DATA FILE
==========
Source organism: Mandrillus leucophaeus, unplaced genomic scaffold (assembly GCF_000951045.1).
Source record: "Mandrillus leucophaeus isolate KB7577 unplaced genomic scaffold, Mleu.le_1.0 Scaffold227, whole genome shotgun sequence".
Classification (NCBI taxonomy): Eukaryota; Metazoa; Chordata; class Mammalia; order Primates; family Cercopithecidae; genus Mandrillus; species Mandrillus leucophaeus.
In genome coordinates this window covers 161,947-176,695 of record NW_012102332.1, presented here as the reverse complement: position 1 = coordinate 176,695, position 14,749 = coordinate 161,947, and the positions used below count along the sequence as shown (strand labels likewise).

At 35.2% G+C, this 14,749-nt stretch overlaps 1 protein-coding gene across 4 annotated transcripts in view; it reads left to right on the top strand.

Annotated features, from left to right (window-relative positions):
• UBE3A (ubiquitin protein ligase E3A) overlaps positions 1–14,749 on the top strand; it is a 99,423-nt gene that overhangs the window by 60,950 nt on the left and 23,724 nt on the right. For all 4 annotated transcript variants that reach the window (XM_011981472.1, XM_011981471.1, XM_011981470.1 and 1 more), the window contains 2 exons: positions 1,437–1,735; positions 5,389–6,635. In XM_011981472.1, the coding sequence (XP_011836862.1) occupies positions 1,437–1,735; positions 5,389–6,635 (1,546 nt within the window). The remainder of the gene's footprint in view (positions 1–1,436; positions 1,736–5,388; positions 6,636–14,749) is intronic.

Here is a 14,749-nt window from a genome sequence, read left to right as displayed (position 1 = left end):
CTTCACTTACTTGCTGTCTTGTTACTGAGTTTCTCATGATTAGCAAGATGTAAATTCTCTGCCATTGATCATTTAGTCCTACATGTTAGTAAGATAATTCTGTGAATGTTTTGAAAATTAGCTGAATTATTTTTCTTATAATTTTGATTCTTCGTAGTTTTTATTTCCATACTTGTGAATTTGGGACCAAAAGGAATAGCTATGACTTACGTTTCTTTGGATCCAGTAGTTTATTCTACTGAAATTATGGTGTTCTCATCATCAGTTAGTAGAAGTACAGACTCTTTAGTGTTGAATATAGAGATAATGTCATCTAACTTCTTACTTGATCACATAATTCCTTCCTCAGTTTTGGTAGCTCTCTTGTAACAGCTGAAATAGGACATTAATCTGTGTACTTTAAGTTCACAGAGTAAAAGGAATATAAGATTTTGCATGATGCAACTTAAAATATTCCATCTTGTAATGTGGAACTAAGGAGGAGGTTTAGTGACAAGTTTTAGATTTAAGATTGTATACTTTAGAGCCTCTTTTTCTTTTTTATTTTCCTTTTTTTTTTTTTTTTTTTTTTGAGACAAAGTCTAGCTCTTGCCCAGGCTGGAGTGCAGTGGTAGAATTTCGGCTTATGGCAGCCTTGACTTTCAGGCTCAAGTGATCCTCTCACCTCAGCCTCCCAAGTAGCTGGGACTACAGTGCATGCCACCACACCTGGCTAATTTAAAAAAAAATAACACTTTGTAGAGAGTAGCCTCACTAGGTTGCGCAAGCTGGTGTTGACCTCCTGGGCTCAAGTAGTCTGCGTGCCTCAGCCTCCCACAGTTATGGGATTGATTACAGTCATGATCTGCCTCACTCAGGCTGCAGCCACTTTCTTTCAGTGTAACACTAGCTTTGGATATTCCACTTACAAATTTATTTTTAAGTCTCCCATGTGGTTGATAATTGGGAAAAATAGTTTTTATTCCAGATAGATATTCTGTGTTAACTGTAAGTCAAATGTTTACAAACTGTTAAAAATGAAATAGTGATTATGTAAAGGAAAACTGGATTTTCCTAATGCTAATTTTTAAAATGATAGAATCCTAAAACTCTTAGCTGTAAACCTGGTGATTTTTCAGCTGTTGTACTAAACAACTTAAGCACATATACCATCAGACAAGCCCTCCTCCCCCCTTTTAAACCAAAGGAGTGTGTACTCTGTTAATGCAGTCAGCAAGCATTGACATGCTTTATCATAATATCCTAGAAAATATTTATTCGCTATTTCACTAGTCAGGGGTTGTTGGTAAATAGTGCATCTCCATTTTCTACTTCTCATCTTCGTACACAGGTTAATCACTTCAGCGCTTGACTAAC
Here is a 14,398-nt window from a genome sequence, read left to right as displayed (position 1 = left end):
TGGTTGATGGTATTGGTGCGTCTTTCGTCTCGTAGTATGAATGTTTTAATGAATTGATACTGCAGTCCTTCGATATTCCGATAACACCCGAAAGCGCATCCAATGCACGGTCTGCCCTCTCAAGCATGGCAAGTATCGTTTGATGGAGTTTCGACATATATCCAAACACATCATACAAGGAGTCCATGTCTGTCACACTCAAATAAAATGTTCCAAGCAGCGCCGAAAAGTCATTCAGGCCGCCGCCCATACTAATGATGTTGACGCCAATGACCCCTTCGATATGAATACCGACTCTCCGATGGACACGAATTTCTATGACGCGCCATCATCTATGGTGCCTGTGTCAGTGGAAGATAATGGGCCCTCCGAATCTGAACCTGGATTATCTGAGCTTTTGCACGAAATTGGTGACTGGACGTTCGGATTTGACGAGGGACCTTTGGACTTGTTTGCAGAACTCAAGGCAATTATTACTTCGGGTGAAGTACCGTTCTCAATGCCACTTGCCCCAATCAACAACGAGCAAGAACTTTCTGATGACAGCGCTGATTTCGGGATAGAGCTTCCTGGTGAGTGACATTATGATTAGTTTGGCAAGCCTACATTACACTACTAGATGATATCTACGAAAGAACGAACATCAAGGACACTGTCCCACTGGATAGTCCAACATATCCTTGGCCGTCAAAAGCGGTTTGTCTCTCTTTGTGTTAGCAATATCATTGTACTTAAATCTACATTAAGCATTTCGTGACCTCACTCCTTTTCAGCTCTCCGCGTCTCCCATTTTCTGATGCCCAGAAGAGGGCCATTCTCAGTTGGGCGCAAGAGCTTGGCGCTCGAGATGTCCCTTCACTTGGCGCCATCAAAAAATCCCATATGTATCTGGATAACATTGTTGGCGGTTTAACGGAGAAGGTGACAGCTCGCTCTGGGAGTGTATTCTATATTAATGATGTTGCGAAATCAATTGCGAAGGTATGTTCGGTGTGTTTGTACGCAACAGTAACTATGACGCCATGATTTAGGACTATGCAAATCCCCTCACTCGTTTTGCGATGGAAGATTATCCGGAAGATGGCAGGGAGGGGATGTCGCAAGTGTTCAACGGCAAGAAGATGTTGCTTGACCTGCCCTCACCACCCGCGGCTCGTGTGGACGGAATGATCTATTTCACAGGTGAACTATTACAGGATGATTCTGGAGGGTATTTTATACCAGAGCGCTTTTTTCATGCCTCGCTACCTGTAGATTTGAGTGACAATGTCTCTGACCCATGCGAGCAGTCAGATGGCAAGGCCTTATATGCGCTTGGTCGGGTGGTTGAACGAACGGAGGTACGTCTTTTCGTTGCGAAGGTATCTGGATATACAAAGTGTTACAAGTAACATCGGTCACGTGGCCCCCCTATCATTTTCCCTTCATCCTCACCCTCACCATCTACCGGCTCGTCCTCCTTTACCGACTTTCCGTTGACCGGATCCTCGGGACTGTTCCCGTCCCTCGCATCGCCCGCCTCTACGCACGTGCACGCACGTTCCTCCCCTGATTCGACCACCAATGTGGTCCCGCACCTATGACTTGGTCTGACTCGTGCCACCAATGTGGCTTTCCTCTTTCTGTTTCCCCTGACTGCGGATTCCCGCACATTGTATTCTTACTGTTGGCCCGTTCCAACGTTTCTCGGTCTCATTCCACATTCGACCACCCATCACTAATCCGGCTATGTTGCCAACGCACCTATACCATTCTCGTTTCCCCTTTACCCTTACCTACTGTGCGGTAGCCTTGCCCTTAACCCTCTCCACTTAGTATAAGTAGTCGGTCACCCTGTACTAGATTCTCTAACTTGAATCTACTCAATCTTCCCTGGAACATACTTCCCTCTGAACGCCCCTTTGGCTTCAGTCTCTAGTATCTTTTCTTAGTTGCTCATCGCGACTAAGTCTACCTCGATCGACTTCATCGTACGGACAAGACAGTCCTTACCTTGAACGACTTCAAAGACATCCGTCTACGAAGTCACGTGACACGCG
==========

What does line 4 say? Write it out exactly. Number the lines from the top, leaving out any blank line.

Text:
In genome coordinates this window covers 161,947-176,695 of record NW_012102332.1, presented here as the reverse complement: position 1 = coordinate 176,695, position 14,749 = coordinate 161,947, and the positions used below count along the sequence as shown (strand labels likewise).